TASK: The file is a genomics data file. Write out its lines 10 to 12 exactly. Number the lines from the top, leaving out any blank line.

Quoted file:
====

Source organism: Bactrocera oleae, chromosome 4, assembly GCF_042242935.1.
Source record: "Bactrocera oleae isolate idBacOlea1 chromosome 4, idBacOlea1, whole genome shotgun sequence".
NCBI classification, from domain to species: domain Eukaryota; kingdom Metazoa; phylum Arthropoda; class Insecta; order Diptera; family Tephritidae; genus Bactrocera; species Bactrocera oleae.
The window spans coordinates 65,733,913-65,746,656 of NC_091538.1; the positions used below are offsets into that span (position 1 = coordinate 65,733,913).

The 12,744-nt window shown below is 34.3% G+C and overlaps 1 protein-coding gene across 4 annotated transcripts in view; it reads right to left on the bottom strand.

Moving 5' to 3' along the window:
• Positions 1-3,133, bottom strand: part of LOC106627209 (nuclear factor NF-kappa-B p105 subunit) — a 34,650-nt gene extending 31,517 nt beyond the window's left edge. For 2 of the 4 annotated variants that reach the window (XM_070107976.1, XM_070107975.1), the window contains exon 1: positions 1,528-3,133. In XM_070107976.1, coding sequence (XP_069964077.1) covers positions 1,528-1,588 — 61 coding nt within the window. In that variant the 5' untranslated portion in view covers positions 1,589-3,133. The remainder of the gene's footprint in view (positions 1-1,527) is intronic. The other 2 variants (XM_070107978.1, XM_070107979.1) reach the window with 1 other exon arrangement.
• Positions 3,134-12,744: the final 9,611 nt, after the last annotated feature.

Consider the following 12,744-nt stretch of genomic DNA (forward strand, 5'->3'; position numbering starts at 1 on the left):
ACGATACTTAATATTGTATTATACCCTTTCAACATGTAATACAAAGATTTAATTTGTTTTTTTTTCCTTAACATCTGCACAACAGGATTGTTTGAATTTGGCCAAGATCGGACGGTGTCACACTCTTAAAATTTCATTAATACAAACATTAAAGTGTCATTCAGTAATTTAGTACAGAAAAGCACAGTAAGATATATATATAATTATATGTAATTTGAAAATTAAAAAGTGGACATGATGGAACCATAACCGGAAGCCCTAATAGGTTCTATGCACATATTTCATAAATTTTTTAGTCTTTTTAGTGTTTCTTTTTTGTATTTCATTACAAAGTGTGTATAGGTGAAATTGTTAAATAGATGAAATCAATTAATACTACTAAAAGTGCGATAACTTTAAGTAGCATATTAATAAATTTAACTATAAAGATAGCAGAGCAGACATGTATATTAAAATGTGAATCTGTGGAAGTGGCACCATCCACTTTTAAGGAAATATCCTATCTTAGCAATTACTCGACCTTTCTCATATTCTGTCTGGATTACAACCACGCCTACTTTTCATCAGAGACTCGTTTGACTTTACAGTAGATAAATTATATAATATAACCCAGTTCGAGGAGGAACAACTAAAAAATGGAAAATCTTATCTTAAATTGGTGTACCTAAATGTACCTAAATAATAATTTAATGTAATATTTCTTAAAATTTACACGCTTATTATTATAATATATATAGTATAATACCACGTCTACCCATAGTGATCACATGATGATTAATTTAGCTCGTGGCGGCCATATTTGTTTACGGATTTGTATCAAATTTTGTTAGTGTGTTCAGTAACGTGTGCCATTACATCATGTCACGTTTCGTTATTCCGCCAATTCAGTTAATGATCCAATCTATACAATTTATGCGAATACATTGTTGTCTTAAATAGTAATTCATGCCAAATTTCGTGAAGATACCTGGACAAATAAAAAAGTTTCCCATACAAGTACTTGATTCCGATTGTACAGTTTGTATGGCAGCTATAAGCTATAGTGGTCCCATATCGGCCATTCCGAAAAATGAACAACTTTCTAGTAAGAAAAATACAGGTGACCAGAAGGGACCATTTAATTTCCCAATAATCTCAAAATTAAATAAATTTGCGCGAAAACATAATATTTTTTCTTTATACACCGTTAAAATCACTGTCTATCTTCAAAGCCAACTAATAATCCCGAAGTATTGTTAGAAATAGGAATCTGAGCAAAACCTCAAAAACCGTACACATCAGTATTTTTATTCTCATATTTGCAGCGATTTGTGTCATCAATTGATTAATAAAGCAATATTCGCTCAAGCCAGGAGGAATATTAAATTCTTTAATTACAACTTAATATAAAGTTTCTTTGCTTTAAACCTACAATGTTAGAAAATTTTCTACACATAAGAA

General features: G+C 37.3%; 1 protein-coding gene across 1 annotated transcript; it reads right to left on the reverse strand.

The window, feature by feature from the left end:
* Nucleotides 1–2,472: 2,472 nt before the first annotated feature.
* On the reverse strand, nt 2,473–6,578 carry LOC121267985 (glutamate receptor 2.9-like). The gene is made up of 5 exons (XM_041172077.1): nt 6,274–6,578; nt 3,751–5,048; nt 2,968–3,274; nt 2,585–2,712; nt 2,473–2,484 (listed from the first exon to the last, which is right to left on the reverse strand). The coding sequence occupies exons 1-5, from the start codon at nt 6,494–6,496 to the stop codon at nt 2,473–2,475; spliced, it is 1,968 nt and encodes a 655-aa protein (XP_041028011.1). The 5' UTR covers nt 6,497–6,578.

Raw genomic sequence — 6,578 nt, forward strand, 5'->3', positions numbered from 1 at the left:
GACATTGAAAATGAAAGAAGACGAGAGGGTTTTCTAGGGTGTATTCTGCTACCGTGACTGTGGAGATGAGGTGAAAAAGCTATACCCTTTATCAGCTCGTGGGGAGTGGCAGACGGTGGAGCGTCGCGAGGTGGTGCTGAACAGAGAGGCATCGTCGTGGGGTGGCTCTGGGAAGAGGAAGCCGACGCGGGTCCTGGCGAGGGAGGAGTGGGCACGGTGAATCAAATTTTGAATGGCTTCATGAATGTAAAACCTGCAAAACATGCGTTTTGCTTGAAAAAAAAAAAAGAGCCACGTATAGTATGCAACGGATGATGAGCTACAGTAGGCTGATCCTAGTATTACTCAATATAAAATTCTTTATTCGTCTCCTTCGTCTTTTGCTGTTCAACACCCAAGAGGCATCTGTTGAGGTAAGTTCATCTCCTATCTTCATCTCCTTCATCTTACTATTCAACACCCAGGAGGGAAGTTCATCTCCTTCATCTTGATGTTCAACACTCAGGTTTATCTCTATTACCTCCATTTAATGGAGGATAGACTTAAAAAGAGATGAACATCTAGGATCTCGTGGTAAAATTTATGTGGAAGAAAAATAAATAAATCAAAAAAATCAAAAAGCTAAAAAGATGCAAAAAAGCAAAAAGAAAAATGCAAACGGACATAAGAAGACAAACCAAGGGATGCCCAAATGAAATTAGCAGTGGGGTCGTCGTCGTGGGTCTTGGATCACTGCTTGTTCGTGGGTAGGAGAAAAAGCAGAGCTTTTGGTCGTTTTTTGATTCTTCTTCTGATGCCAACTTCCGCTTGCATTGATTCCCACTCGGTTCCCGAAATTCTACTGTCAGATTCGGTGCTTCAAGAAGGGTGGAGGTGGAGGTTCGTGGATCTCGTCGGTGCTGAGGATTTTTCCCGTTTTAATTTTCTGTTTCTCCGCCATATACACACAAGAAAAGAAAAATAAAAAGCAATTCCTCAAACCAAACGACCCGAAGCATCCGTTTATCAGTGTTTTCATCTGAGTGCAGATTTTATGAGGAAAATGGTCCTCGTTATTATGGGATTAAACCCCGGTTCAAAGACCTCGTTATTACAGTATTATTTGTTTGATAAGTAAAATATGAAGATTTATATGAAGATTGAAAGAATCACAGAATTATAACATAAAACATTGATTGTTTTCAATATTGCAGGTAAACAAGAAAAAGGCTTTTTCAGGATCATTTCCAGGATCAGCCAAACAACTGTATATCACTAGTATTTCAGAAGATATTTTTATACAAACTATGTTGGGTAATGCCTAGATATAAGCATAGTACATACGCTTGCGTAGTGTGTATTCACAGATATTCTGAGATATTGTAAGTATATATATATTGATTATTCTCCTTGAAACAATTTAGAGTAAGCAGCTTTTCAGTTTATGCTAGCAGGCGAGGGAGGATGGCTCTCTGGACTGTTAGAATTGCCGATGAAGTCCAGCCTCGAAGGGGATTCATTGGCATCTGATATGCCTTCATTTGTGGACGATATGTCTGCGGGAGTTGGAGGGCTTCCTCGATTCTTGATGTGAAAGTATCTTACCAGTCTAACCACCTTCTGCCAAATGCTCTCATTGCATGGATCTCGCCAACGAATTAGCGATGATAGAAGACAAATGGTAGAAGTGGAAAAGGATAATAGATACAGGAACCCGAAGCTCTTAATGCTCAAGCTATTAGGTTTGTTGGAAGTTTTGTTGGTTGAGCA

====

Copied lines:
ACGATACTTAATATTGTATTATACCCTTTCAACATGTAATACAAAGATTTAATTTGTTTTTTTTTCCTTAACATCTGCACAACAGGATTGTTTGAATTTGGCCAAGATCGGACGGTGTCACACTCTTAAAATTTCATTAATACAAACATTAAAGTGTCATTCAGTAATTTAGTACAGAAAAGCACAGTAAGATATATATATAATTATATGTAATTTGAAAATTAAAAAGTGGACATGATGGAACCATAACCGGAAGCCCTAATAGGTTCTATGCACATATTTCATAAATTTTTTAGTCTTTTTAGTGTTTCTTTTTTGTATTTCATTACAAAGTGTGTATAGGTGAAATTGTTAAATAGATGAAATCAATTAATACTACTAAAAGTGCGATAACTTTAAGTAGCATATTAATAAATTTAACTATAAAGATAGCAGAGCAGACATGTATATTAAAATGTGAATCTGTGGAAGTGGCACCATCCACTTTTAAGGAAATATCCTATCTTAGCAATTACTCGACCTTTCTCATATTCTGTCTGGATTACAACCACGCCTACTTTTCATCAGAGACTCGTTTGACTTTACAGTAGATAAATTATATAATATAACCCAGTTCGAGGAGGAACAACTAAAAAATGGAAAATCTTATCTTAAATTGGTGTACCTAAATGTACCTAAATAATAATTTAATGTAATATTTCTTAAAATTTACACGCTTATTATTATAATATATATAGTATAATACCACGTCTACCCATAGTGATCACATGATGATTAATTTAGCTCGTGGCGGCCATATTTGTTTACGGATTTGTATCAAATTTTGTTAGTGTGTTCAGTAACGTGTGCCATTACATCATGTCACGTTTCGTTATTCCGCCAATTCAGTTAATGATCCAATCTATACAATTTATGCGAATACATTGTTGTCTTAAATAGTAATTCATGCCAAATTTCGTGAAGATACCTGGACAAATAAAAAAGTTTCCCATACAAGTACTTGATTCCGATTGTACAGTTTGTATGGCAGCTATAAGCTATAGTGGTCCCATATCGGCCATTCCGAAAAATGAACAACTTTCTAGTAAGAAAAATACAGGTGACCAGAAGGGACCATTTAATTTCCCAATAATCTCAAAATTAAATAAATTTGCGCGAAAACATAATATTTTTTCTTTATACACCGTTAAAATCACTGTCTATCTTCAAAGCCAACTAATAATCCCGAAGTATTGTTAGAAATAGGAATCTGAGCAAAACCTCAAAAACCGTACACATCAGTATTTTTATTCTCATATTTGCAGCGATTTGTGTCATCAATTGATTAATAAAGCAATATTCGCTCAAGCCAGGAGGAATATTAAATTCTTTAATTACAACTTAATATAAAGTTTCTTTGCTTTAAACCTACAATGTTAGAAAATTTTCTACACATAAGAA

General features: G+C 37.3%; 1 protein-coding gene across 1 annotated transcript; it reads right to left on the reverse strand.

The window, feature by feature from the left end: